to let ourselves be led.
We are to surrender and trust in God as our shepherd, leading us through darkness and difficulty,
ultimately home to blessing.
Paul writes a word of encouragement to the Ephesians, telling them to wake from darkness and sleep,
and to walk in the light,
as their new faith calls them to do. That light,
John then reminds us in the preceding chapter of this Gospel, is Jesus,
the light of the world, the lamp to our feet—
the way, the truth, and the life.
Jesus is here to teach us how to see as God sees— or as close as we can approach that.
Lastly, with the Gospel itself,
I want to highlight two lessons out of so many possible ones. The first one is this:
sometimes we suffer inexplicably, through no fault of our own
and not because of any sin or generational curse.
We are challenged to make sense of our own experiences. Neither the blind man nor his parents are at fault,
and yet he was blind his whole life,
until Jesus touched him and changed his life with this miracle of healing.
Disease, illness, and difference
need not be marks of bad character or signs of moral deficiency.
Rather, pain and suffering are part of normal life, and thus they offer moments
that call us to recognize God present and working in our lives even though that may not seem possible,
even though that may not make sense at first pass. Seeing the world through God’s eyes—
with grace, mercy, and spiritual generosity— can be difficult,
and we can only hope to grow with greater ease in that through time and prayer and practice.
Walk in the light
The other lesson to take from this Gospel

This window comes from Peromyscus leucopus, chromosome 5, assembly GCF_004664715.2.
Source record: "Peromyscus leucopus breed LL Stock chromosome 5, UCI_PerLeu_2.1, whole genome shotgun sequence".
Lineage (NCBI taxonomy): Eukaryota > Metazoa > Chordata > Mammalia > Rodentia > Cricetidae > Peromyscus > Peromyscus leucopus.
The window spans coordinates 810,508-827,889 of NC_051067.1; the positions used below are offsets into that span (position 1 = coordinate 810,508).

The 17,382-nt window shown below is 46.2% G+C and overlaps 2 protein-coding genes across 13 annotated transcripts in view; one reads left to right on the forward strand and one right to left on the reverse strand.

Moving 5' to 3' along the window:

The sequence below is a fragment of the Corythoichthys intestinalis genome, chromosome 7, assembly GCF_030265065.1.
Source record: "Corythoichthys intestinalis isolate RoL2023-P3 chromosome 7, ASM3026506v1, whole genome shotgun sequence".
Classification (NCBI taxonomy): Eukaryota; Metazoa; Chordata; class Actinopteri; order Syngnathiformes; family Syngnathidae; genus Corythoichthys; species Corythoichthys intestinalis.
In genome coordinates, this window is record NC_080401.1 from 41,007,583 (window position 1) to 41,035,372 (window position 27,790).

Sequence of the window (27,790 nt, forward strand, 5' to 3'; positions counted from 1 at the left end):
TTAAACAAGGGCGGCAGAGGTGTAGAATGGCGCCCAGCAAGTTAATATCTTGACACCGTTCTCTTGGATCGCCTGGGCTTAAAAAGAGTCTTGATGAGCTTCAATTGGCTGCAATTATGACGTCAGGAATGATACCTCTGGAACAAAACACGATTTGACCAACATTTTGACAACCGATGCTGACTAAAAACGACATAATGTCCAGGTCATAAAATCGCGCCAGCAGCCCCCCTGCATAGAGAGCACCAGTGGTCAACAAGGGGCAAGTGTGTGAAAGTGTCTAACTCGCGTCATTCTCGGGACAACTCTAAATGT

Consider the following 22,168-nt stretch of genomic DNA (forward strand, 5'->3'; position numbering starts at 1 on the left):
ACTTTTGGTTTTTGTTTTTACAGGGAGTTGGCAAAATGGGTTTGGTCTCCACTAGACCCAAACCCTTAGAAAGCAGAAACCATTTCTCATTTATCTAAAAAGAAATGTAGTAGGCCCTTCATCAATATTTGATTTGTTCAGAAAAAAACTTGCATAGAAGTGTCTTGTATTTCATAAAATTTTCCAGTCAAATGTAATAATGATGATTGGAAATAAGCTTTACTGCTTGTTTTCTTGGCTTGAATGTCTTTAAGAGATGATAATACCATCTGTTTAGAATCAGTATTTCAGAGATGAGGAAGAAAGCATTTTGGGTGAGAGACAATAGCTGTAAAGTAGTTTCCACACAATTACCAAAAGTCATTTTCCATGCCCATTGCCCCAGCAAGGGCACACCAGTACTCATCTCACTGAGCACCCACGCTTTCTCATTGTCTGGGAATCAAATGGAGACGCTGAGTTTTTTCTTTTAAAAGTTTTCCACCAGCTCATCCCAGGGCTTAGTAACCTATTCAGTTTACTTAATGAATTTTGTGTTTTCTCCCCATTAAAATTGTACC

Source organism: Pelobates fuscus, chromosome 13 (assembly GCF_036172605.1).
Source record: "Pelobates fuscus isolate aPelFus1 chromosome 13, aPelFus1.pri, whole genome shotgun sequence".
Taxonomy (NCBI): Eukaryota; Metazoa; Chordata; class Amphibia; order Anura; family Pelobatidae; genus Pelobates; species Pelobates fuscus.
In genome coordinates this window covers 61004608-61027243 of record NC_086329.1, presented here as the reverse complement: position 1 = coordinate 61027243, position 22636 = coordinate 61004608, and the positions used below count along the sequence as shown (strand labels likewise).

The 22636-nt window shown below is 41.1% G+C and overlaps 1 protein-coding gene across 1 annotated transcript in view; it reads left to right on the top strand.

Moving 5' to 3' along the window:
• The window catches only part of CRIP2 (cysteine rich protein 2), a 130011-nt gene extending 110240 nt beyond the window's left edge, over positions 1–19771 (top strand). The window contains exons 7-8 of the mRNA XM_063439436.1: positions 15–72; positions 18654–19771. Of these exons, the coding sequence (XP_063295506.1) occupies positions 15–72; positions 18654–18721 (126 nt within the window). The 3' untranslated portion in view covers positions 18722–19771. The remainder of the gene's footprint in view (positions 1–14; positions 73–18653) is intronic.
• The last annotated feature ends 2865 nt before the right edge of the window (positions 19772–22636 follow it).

is Jesus’ lack of concern for the Pharisees’ being upset with him.
They’re upset because he broke the law forbidding work on the Sabbath. Healing is work.
Just ask any caregiver.
But to channel another favorite movie, When Harry Met Sally,
why should goodness and justice— and love— wait? In the final scene, on New Year’s eve, 1980-something, Harry realizes that he’s fallen in love with Sally,
and he’s racing through the streets of Manhattan to find her at a big, dumb dance
with a boring date she’d rather ditch anyway. And he breathlessly tells her,
“I came here tonight, because when you realize
you want to spend the rest of your life with somebody, you want the rest of your life to start as soon as possible.” God can spark us, just like that.
Having light in our lives and seeing as God sees— these are matters of great urgency.
If we can bring light to others, shouldn’t we do that without delay?
If we can bring life
and help each other flourish and live in fullness,
shouldn’t we do that without hesitation? We can be light for one another now.
God is light for us now. Live now.
Walk in the light
Dr. Rachel Bundang is a Catholic feminist ethicist. Presently based in the Bay Area, she teaches on the Religious Studies faculty at Sacred Heart Cathedral in San Francisco and the Graduate Program for Pastoral Ministries faculty at Santa Clara University. She has written multiple articles and book chapters and additionally serves on the editorial team for the journal Theological Studies. A founding member of the Asian Pacific American Religious Research Initiative (APARRI), her areas of interest lie at the intersections of race, feminisms, technology, inequality, and Catholic social teaching. As a liturgist, she preaches and leads music regularly at her home parish in the Bay Area and also offers retreats and workshops nationally.